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I Find Asbestos And When Can It Be A Problem?
Most products made today do not contain
asbestos. Those few products made which still contain asbestos
that could be inhaled are required to be labeled as such.
However, until the 1970s, many types of building products
and insulation materials used in homes contained asbestos.
Common products that might have contained asbestos in the
past, and conditions which may release fibers, include:
- STEAM PIPES, BOILERS, and FURNACE DUCTS
insulated with an asbestos blanket or asbestos paper tape.
These materials may release asbestos fibers if damaged,
repaired, or removed improperly.
- RESILIENT FLOOR TILES (vinyl asbestos,
asphalt, and rubber), the backing on VINYL SHEET FLOORING,
and ADHESIVES used for installing floor tile. Sanding
tiles can release fibers. So may scraping or sanding the
backing of sheet flooring during removal.
- CEMENT SHEET, MILLBOARD, and PAPER used
as insulation around furnaces and woodburning stoves.
Repairing or removing appliances may release asbestos
fibers. So may cutting, tearing, sanding, drilling, or
- DOOR GASKETS in furnaces, wood stoves,
and coal stoves. Worn seals can release asbestos fibers
- SOUNDPROOFING OR DECORATIVE MATERIAL
sprayed on walls and ceilings. Loose, crumbly, or water-damaged
material may release fibers. So will sanding, drilling,
or scraping the material.
- PATCHING AND JOINT COMPOUNDS for walls
and ceilings, and TEXTURED PAINTS. Sanding, scraping,
or drilling these surfaces may release asbestos.
- ASBESTOS CEMENT ROOFING, SHINGLES, and
SIDING. These products are not likely to release asbestos
fibers unless sawed, dilled, or cut.
- ARTIFICIAL ASHES AND EMBERS sold for
use in gas-fired fireplaces. Also, other older household
products such as FIREPROOF GLOVES, STOVE-TOP PADS, IRONING
BOARD COVERS, and certain HAIRDRYERS.
- AUTOMOBILE BRAKE PADS AND LININGS, CLUTCH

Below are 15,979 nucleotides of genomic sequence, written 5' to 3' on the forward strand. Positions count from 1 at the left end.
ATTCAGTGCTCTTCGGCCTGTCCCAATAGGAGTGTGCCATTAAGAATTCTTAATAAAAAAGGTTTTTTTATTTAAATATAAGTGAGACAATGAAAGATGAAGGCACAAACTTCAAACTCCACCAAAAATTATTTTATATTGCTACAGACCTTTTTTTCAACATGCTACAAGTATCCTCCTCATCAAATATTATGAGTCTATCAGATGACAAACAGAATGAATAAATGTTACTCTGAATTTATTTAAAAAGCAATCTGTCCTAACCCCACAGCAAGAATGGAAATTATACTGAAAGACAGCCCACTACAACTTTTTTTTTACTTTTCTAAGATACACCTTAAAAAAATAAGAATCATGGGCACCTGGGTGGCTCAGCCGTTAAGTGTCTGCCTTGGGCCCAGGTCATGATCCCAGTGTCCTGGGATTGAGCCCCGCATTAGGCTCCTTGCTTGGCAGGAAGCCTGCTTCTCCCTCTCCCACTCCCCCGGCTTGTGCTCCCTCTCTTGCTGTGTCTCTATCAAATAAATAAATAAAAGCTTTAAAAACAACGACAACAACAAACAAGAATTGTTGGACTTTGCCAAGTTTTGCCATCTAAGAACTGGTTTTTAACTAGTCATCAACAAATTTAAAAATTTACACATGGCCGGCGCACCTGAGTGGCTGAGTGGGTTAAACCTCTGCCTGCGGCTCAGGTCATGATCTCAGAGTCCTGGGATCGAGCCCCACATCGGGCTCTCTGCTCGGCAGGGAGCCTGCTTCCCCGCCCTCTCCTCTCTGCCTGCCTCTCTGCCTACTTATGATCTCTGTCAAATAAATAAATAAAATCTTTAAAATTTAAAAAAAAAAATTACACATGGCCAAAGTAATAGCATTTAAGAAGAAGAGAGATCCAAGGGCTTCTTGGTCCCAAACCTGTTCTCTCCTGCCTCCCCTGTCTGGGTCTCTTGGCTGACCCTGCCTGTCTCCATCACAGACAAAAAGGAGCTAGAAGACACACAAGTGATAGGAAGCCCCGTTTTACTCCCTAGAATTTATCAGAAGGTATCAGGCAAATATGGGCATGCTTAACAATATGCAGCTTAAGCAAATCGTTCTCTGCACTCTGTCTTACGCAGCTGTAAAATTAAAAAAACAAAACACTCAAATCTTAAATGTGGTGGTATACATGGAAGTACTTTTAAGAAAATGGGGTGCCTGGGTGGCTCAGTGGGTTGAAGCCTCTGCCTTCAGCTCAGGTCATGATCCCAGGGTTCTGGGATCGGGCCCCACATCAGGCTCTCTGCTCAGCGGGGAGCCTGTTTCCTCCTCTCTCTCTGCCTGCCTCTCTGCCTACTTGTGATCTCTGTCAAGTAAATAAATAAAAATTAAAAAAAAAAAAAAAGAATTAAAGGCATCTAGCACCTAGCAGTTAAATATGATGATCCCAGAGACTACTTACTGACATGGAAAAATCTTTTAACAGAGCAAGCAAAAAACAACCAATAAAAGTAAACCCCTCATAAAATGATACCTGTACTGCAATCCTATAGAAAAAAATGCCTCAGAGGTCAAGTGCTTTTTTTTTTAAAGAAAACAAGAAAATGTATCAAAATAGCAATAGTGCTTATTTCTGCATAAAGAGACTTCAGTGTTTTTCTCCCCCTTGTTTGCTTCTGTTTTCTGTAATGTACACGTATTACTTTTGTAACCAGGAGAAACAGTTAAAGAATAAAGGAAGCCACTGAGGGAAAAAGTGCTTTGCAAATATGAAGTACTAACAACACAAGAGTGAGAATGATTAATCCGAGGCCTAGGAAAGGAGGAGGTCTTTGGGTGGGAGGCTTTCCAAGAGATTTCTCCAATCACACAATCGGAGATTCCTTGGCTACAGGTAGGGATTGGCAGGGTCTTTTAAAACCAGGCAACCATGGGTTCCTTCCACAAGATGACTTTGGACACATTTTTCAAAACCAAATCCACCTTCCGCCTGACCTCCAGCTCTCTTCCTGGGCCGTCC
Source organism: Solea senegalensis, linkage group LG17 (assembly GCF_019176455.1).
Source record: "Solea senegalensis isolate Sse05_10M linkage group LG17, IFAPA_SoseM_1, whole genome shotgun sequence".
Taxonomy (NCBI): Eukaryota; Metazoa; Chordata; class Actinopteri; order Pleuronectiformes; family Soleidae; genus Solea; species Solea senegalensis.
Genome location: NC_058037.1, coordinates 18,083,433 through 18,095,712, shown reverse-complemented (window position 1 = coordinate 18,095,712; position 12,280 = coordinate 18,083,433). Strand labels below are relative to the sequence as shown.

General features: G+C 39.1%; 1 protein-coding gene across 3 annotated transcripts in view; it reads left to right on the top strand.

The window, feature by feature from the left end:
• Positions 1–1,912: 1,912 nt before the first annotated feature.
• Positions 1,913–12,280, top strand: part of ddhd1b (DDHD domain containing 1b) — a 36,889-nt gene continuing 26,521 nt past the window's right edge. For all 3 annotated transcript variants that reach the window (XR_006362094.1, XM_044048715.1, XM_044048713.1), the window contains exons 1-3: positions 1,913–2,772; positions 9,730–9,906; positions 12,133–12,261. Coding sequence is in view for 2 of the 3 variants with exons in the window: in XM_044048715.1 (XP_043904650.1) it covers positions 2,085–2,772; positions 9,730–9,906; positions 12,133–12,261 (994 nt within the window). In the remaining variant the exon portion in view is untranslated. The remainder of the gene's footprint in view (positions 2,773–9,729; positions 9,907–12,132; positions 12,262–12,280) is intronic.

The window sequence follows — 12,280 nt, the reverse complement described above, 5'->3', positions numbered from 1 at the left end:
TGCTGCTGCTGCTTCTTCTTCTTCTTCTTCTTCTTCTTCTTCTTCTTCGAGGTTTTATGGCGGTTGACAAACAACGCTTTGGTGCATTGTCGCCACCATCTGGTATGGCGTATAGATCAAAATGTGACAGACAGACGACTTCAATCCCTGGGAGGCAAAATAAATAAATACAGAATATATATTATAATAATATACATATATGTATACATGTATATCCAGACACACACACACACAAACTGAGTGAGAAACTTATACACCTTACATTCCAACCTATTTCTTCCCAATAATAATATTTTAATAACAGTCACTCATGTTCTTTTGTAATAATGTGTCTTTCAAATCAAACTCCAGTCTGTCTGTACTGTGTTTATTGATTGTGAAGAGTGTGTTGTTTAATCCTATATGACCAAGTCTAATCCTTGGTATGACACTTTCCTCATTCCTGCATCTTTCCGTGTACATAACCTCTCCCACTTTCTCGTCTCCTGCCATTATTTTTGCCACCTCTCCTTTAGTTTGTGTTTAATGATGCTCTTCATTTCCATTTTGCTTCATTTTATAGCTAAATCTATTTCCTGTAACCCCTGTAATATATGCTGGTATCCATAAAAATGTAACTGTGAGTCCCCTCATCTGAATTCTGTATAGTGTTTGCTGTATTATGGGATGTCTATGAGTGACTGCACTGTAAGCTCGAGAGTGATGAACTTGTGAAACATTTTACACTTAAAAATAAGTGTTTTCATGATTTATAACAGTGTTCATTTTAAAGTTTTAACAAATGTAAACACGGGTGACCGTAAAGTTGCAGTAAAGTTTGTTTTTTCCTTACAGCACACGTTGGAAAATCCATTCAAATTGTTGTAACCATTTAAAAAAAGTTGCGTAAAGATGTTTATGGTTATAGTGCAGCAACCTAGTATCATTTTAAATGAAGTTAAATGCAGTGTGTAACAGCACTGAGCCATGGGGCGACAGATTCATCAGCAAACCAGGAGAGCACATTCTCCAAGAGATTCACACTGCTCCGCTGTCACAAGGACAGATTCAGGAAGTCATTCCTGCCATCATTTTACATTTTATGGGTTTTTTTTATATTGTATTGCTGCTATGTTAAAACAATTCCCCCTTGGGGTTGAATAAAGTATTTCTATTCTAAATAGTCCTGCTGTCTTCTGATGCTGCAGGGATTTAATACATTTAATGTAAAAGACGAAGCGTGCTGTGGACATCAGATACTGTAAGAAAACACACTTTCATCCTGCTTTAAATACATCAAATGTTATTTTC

FACINGS, and GASKETS.
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Be Done About Asbestos In The Home?
If you think asbestos may be in your home,
don't panic! Usually the best thing is to LEAVE asbestos
material that is in good condition ALONE.
Generally, material in good condition will
not release asbestos fibers. THERE IS NO DANGER unless
fibers are released and inhaled into the lungs.
Check material regularly if you suspect
it may contain asbestos. Don't touch it, but look for signs
of wear or damage such as tears, abrasions, or water damage.
Damaged material may release asbestos fibers. This is particularly
true if you often disturb it by hitting, rubbing, or handling
it, or if it is exposed to extreme vibration or air flow.
Sometimes, the best way to deal with slightly
damaged material is to limit access to the area and not
touch or disturb it. Discard damaged or worn asbestos gloves,
stove-top pads, or ironing board covers. Check with local
health, environmental, or other appropriate officials to
find out proper handling and disposal procedures.
If asbestos material is more than slightly
damaged, or if you are going to make changes in your home
that might disturb it, repair or removal by a professional
is needed. Before you have your house remodeled, find out
whether asbestos materials are present.
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How To Identify
Materials That Contain Asbestos
You can't tell whether a material contains
asbestos simply by looking at it, unless it is labeled.
If in doubt, treat the material as if it contains asbestos
or have it sampled and analyzed by a qualified professional.
A professional should take samples for analysis, since a
professional knows what to look for, and because there may
be an increased health risk if fibers are released. In fact,
if done incorrectly, sampling can be more hazardous than
leaving the material alone. Taking samples yourself is not
recommended. If you nevertheless choose to take the samples
yourself, take care not to release asbestos fibers into
the air or onto yourself. Material that is in good condition
and will not be disturbed (by remodeling, for example) should
be left alone. Only material that is damaged or will be
disturbed should be sampled. Anyone who samples asbestos-containing
materials should have as much information as possible on
the handling of asbestos before sampling, and at a minimum,
should observe the following procedures:
- Make sure no one else is in the room
when sampling is done.
- Wear disposable gloves or wash hands
- Shut down any heating or cooling systems
to minimize the spread of any released fibers.
- Do not disturb the material any more
than is needed to take a small sample.
- Place a plastic sheet on the floor below
the area to be sampled.
- Wet the material using a fine mist of
water containing a few drops of detergent before taking